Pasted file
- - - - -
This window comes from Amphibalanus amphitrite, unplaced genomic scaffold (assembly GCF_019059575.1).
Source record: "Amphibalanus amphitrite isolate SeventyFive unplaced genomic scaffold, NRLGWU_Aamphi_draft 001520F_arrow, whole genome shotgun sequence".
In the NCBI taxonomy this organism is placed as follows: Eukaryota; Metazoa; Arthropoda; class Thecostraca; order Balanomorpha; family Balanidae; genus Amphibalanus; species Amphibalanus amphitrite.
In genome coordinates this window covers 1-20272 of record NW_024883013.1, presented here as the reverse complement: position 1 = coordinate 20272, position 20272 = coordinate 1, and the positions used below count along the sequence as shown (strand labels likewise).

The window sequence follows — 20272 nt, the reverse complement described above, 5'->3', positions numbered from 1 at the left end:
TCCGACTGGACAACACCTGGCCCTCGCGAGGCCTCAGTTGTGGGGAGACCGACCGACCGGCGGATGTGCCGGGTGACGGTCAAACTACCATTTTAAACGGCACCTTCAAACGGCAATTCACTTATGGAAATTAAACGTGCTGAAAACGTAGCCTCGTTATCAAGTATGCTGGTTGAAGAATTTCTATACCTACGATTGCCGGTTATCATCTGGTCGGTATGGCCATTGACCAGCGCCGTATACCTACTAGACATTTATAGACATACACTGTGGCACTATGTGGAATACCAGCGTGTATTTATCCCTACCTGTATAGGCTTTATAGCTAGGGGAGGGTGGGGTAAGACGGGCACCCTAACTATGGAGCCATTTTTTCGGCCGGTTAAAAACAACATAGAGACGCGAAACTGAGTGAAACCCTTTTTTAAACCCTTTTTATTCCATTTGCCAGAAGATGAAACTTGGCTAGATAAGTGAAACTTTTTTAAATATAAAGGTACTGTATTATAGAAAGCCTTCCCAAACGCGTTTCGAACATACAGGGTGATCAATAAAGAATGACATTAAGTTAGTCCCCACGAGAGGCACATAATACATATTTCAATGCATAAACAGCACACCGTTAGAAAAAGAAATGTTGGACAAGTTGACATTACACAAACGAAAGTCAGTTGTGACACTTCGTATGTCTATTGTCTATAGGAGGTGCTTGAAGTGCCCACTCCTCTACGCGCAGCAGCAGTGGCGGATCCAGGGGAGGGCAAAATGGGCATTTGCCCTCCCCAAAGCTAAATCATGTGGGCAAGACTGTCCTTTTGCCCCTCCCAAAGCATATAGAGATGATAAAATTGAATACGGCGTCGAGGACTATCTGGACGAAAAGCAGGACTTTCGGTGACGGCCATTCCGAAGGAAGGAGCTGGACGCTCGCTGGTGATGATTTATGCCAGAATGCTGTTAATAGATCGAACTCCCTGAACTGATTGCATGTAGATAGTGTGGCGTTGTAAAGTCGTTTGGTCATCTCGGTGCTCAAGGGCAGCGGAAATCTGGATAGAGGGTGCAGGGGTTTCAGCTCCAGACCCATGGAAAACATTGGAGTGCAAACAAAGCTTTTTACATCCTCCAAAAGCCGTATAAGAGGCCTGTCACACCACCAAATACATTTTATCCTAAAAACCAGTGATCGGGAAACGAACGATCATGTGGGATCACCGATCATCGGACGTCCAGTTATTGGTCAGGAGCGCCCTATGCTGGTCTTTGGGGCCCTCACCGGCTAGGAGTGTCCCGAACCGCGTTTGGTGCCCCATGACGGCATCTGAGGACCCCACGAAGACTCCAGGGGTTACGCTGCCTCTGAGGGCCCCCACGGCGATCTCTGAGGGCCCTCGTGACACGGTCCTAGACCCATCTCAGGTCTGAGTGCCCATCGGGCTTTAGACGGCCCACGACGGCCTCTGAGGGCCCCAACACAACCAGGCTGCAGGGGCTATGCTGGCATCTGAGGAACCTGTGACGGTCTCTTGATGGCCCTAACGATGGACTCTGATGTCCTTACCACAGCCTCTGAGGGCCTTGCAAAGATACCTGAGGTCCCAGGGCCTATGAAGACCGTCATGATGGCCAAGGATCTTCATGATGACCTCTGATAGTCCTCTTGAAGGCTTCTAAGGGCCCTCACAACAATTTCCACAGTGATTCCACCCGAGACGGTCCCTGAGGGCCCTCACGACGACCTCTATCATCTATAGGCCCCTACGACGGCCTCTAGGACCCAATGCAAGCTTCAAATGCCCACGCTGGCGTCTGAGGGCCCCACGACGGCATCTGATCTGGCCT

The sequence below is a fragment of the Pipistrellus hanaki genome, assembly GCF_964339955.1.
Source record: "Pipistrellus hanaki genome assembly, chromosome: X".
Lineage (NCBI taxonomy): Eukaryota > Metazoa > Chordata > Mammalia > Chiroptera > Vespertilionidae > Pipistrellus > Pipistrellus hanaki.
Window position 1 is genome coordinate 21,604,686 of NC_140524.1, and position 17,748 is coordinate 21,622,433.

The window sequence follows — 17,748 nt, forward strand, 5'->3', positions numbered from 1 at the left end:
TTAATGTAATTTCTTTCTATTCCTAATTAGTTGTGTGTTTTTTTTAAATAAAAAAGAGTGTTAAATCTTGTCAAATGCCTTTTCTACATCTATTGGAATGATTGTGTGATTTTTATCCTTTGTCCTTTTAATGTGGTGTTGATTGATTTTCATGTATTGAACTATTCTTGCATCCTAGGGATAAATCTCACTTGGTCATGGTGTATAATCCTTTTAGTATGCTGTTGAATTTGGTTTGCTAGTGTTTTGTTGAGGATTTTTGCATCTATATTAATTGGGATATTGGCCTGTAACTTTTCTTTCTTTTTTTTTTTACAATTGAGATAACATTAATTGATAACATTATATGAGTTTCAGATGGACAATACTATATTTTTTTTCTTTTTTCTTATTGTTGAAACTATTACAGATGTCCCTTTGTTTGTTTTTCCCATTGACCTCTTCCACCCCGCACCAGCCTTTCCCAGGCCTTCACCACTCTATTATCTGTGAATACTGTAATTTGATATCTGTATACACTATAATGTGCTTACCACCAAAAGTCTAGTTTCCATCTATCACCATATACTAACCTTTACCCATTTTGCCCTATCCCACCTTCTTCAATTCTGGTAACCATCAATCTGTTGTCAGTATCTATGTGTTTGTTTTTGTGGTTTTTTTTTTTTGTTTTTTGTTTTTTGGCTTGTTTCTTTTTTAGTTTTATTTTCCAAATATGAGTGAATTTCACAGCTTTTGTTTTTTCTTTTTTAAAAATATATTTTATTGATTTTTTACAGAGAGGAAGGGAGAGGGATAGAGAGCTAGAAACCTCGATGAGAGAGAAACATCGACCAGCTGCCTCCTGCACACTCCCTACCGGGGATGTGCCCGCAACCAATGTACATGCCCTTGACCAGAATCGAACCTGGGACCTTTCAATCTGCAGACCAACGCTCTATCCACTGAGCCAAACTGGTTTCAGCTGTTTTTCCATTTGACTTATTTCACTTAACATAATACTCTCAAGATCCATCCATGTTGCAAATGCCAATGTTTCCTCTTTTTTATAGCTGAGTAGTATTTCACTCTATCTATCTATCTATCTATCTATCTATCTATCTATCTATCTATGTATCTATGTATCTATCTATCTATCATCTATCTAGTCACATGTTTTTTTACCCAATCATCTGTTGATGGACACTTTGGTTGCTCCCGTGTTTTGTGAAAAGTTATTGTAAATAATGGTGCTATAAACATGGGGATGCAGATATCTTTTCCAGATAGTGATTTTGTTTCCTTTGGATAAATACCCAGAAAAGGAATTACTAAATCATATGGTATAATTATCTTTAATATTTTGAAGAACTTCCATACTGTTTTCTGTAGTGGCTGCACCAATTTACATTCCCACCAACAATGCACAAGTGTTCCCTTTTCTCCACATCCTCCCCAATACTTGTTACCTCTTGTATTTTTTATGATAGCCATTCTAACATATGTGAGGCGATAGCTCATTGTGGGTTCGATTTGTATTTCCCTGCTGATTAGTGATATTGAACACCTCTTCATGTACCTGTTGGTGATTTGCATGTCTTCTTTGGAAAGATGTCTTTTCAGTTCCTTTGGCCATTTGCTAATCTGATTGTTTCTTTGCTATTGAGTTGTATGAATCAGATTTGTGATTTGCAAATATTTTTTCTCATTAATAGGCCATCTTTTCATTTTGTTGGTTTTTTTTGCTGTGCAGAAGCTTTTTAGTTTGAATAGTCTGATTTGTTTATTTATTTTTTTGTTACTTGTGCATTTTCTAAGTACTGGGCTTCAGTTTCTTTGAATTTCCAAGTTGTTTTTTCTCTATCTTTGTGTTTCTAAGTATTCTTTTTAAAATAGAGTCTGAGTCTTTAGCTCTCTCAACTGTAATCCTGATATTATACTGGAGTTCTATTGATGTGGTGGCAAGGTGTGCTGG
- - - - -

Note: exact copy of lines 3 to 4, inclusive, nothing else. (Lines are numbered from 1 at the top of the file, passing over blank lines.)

In the NCBI taxonomy this organism is placed as follows: Eukaryota; Metazoa; Arthropoda; class Thecostraca; order Balanomorpha; family Balanidae; genus Amphibalanus; species Amphibalanus amphitrite.
In genome coordinates this window covers 1-20272 of record NW_024883013.1, presented here as the reverse complement: position 1 = coordinate 20272, position 20272 = coordinate 1, and the positions used below count along the sequence as shown (strand labels likewise).